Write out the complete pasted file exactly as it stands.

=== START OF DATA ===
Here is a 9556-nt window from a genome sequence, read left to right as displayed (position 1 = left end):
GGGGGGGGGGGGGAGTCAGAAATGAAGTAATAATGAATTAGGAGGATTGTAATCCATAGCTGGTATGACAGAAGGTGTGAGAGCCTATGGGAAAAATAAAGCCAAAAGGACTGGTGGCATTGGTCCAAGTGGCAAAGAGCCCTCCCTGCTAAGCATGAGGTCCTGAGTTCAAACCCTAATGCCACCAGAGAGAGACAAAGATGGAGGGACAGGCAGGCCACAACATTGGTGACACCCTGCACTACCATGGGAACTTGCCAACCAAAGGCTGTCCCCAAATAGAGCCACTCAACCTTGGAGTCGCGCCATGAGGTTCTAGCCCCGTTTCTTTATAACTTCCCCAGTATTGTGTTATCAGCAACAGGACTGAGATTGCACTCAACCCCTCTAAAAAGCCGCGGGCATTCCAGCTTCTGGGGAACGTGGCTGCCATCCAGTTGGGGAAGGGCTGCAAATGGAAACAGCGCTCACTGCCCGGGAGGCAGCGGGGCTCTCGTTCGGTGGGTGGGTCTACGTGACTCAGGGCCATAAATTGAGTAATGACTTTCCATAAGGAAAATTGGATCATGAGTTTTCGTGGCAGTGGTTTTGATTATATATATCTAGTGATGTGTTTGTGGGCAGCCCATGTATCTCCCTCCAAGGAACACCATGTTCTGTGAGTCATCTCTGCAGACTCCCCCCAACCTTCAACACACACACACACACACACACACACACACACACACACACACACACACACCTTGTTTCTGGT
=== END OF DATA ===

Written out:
Here is a 9556-nt window from a genome sequence, read left to right as displayed (position 1 = left end):
GGGGGGGGGGGGGAGTCAGAAATGAAGTAATAATGAATTAGGAGGATTGTAATCCATAGCTGGTATGACAGAAGGTGTGAGAGCCTATGGGAAAAATAAAGCCAAAAGGACTGGTGGCATTGGTCCAAGTGGCAAAGAGCCCTCCCTGCTAAGCATGAGGTCCTGAGTTCAAACCCTAATGCCACCAGAGAGAGACAAAGATGGAGGGACAGGCAGGCCACAACATTGGTGACACCCTGCACTACCATGGGAACTTGCCAACCAAAGGCTGTCCCCAAATAGAGCCACTCAACCTTGGAGTCGCGCCATGAGGTTCTAGCCCCGTTTCTTTATAACTTCCCCAGTATTGTGTTATCAGCAACAGGACTGAGATTGCACTCAACCCCTCTAAAAAGCCGCGGGCATTCCAGCTTCTGGGGAACGTGGCTGCCATCCAGTTGGGGAAGGGCTGCAAATGGAAACAGCGCTCACTGCCCGGGAGGCAGCGGGGCTCTCGTTCGGTGGGTGGGTCTACGTGACTCAGGGCCATAAATTGAGTAATGACTTTCCATAAGGAAAATTGGATCATGAGTTTTCGTGGCAGTGGTTTTGATTATATATATCTAGTGATGTGTTTGTGGGCAGCCCATGTATCTCCCTCCAAGGAACACCATGTTCTGTGAGTCATCTCTGCAGACTCCCCCCAACCTTCAACACACACACACACACACACACACACACACACACACACACACACACACACCTTGTTTCTGGT